A favourite quote I enjoyed was this: "If we eat McDonald's hamburgers and potatoes for a thousand years," Fujita once promised his countrymen, "we will become taller, our skin will become white, and our hair will be blonde." 

This book explores various aspects of fast food, from the history of McDonald's and Carl's Jr, to the way advertisements target children as their audience, to the way the fries are made, the cattle is raised, low wages, extremely dangerous working conditions, a total lack of concern for the diseases that spread through unhygienic working conditions and how politics has a hand in everything. Basically, Schlosser paints a very grim picture of the fast food industry.

This book didn't really affect my eating pattern. As the years passed by, my intake of fast food has decreased. Except for the occasional pancakes from Macs, I haven't eaten my favourite childhood food- McNuggets for quite some time. And I don't have any humanitarian reasons for this. It's just that the more information I have about the food, the more I want to shun it.

(photo credit: cupofzup)

As for Schlosser's writing style, it gets a little boring after a while. For example, to emphasise the age at which people are tormented by fast food in some way, his standard sentence goes like this, "(something happened to the guy.) He was (insert number) years old." I know this is a very minor point but it got on my nerves a little. Other than that, it seems well researched. I base this on the humongous amount of references at the back of the book but I know sometimes, it isn't representative.

The ideas behind the book are interesting although different people may have different preferences for his method of delivery. The first part of the book bore me because it was about some history and I'm totally not a history person. But other than that portion which you can speed through, the rest of the book should offer a good glimpse into the world of fast food. 

Taking Pictures at the Table- Is it Rude?

Sometimes when I take photographs of food, I feel a sudden pang of guilt creep over me. Am I ruining my fellow diners' eating experience? Am I intruding into the privacy of others? Or do I just look like some massive stalker?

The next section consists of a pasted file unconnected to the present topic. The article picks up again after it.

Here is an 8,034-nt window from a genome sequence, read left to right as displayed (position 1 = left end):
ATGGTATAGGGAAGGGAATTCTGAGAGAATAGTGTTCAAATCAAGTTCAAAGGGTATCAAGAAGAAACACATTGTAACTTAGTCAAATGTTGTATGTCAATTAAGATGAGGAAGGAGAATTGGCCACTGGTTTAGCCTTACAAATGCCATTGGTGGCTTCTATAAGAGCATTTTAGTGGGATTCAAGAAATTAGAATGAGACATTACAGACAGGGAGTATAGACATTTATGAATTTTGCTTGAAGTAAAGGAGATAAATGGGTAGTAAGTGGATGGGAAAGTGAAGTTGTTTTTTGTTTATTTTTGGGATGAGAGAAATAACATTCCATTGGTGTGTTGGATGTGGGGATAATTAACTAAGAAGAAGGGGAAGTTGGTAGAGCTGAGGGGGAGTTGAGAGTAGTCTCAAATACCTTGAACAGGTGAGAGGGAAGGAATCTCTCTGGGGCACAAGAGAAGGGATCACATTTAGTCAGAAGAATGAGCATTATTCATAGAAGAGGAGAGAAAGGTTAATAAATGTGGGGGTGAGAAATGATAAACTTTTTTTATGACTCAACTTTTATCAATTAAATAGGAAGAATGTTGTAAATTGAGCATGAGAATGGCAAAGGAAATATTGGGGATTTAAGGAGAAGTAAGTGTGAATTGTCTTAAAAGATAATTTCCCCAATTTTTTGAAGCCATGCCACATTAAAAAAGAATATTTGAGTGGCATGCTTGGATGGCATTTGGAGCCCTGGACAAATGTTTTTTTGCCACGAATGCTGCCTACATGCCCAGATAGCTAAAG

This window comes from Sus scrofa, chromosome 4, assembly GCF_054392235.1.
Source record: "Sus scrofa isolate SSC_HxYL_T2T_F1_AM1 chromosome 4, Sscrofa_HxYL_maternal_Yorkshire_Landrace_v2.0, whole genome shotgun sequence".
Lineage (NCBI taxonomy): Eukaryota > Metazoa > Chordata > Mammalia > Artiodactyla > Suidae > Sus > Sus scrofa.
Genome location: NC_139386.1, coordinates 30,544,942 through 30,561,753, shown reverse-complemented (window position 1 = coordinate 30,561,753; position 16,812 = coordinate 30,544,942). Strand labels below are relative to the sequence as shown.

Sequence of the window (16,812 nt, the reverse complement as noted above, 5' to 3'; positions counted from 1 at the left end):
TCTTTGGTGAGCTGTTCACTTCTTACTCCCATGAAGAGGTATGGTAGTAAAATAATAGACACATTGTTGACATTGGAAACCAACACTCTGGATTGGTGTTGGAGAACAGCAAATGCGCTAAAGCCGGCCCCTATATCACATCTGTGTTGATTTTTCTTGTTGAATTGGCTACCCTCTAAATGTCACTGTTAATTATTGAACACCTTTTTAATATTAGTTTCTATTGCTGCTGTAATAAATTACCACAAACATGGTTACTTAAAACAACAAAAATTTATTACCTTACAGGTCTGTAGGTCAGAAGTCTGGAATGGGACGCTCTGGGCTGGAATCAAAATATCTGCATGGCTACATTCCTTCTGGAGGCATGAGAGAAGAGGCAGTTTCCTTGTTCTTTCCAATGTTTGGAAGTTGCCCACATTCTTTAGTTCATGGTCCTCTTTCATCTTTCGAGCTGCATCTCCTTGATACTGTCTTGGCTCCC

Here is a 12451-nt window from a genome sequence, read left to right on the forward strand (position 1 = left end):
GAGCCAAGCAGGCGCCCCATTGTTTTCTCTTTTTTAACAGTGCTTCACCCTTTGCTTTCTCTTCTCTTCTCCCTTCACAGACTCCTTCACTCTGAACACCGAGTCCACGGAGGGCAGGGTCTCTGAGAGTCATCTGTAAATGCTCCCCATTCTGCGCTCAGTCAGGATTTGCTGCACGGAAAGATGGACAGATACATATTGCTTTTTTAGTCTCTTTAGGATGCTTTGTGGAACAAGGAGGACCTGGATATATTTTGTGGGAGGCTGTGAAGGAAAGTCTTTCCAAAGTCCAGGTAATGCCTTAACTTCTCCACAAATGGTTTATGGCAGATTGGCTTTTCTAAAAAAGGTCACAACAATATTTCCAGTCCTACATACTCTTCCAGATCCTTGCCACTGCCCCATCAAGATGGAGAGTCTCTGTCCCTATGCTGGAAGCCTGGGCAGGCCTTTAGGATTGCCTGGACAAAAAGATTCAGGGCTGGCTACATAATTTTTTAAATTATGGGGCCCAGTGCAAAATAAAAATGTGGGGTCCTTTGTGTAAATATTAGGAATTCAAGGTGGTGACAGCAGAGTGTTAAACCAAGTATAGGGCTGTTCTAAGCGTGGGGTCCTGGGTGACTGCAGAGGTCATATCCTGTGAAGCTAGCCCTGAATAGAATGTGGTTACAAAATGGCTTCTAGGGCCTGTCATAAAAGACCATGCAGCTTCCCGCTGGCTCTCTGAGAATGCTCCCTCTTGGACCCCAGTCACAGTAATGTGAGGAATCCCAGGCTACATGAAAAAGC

For the record, I don't switch on the camera flash, there is no sound from my camera, I take pictures extremely quickly and I don't climb onto chairs to take pictures of food. Most importantly, I never shove my hands in front my friends' plate, saying "Just give me a minute to take a picture, won't you?" (I do it very occasionally only to one or two people whom I know wouldn't chop my hand off for doing that.) 

Despite these, Giles Coren remarks: 
"I think photographing one's food in a restaurant is easily as rude, disrespectful and brutish as … dropping one's trousers in the middle of the room and taking a massive dump."
This must be the same sentiments shared by the occasional stare I get from the person next table when I'm taking pictures of my food. My food. Not his or hers. 

This article is only for those who think that it's rude to take photographs in restaurants. If you don't belong to this category, you can stop reading from this point onwards.

(photo credit: Pictures of Asians taking Pictures of Food)

1) You rely on reviews 
Especially for people who take pictures of food and then post a review somewhere, I think they don't deserve to be called rude. A less compelling case could be made for those who take pictures without doing anything to the pictures, but my next point will show that they are not blameworthy either.

Unless you have never relied on a single food review floating somewhere around in some kind of media, whether online or in print, you don't deserve to call someone else rude because you are benefiting from that review.

Are you sure you haven't relied on any of these sites?

2) All kinds of photography are (largely) the same 
If you go overseas without taking a single picture, maybe you are qualified to call someone who takes photographs of food rude. Otherwise, you can't. Why? Because taking a picture of your food and taking a picture of the Eiffel Tower or the pyramids involve the same logic. You take photographs because you have a purpose- to remember a particular landmark, to remember a good meal or to write a food review.

(photo credit: ABC News)

3)  There are tonnes of worse behaviour in the restaurant
Just off my head, I could think of some bad behvaiour in the restaurant that are much worse than food photography. One that many people are guilty of is texting during the meal or fishing out your phone to check your mail. Just because it's so prevalent doesn't mean it's alright. It's rude.

(photo credit: Robert Cargill)

4) I enjoy my food 
I know some people say that taking photograph of food actually ruins the eating experience. But guess what? I don't take photographs throughout the meal and I actually eat. Otherwise, where does the food review come from?

5) It's rude to stare 

Sunday, May 27, 2012

The Joy of Quiet

For those who haven't had some quiet time away from this crazy world for some time, I think this NY Times article, "The Joy of Quiet", might encourage you to reclaim some sanity.
Nothing makes me feel better — calmer, clearer and happier — than being in one place, absorbed in a book, a conversation, a piece of music. It’s actually something deeper than mere happiness: it’s joy, which the monk David Steindl-Rast describes as “that kind of happiness that doesn’t depend on what happens.” - Pico Iyer